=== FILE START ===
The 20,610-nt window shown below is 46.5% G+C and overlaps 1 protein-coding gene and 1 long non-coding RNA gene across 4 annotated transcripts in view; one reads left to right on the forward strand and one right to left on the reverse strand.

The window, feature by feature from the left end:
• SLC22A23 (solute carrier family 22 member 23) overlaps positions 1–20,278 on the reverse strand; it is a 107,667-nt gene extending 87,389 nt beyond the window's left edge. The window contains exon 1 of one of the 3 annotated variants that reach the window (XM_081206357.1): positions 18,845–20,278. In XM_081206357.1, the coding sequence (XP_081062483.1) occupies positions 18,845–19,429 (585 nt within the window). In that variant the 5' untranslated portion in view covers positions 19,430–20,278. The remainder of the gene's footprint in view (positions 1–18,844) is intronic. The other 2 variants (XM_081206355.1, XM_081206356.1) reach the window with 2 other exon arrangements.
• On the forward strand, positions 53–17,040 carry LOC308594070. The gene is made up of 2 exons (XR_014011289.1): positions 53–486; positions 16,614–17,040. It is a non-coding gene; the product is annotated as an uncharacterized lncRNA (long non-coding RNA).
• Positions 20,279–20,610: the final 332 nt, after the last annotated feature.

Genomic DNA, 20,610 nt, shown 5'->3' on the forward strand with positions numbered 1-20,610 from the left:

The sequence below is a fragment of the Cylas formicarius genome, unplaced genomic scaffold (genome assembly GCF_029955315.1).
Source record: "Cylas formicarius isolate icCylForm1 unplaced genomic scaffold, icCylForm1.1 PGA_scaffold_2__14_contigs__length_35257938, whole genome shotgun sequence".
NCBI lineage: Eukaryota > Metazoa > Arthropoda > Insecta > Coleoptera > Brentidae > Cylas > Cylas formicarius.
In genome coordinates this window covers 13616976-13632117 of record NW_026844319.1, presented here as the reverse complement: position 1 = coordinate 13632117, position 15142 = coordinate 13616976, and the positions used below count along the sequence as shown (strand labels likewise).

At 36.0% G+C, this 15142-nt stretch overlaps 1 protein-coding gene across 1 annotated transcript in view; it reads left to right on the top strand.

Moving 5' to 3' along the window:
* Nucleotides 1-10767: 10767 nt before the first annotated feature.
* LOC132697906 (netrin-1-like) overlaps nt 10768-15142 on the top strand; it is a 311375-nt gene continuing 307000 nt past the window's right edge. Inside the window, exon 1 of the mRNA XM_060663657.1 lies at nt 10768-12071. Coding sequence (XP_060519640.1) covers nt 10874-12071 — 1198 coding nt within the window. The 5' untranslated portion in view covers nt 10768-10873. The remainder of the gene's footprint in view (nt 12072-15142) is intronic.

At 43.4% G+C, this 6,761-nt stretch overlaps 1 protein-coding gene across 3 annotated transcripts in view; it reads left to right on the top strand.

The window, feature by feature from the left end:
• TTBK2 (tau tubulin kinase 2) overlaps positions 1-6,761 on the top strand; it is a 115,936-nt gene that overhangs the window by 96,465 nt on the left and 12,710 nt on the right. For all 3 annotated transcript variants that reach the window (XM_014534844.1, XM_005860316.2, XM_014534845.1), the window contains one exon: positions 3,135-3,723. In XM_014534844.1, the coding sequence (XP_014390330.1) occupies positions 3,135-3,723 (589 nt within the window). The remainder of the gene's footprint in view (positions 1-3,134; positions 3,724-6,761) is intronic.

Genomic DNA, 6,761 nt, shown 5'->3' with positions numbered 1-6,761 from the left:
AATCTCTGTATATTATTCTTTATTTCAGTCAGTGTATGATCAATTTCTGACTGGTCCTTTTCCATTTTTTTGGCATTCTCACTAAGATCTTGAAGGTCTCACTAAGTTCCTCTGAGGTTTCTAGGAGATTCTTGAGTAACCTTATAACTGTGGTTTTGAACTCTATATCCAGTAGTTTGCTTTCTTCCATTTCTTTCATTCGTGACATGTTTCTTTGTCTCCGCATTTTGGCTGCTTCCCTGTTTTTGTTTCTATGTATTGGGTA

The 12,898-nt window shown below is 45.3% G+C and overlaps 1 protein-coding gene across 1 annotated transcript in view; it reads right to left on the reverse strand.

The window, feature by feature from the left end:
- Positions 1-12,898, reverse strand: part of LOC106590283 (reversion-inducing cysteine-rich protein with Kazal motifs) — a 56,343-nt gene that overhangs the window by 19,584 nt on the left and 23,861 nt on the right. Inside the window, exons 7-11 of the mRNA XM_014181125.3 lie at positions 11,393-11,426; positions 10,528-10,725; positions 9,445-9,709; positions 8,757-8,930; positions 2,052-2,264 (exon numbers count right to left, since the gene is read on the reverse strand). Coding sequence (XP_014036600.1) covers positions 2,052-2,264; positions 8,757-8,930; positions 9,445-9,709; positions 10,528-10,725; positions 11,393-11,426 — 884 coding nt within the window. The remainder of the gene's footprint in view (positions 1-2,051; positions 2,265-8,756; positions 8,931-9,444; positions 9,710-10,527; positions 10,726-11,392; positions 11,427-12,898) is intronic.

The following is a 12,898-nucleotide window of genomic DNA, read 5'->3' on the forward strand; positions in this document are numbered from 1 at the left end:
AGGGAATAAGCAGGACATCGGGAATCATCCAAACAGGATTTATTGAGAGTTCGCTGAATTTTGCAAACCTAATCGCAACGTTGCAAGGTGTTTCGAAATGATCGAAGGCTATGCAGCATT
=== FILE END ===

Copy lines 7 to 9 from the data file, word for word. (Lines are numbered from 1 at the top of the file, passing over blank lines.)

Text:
The sequence below is a fragment of the Cylas formicarius genome, unplaced genomic scaffold (genome assembly GCF_029955315.1).
Source record: "Cylas formicarius isolate icCylForm1 unplaced genomic scaffold, icCylForm1.1 PGA_scaffold_2__14_contigs__length_35257938, whole genome shotgun sequence".
NCBI lineage: Eukaryota > Metazoa > Arthropoda > Insecta > Coleoptera > Brentidae > Cylas > Cylas formicarius.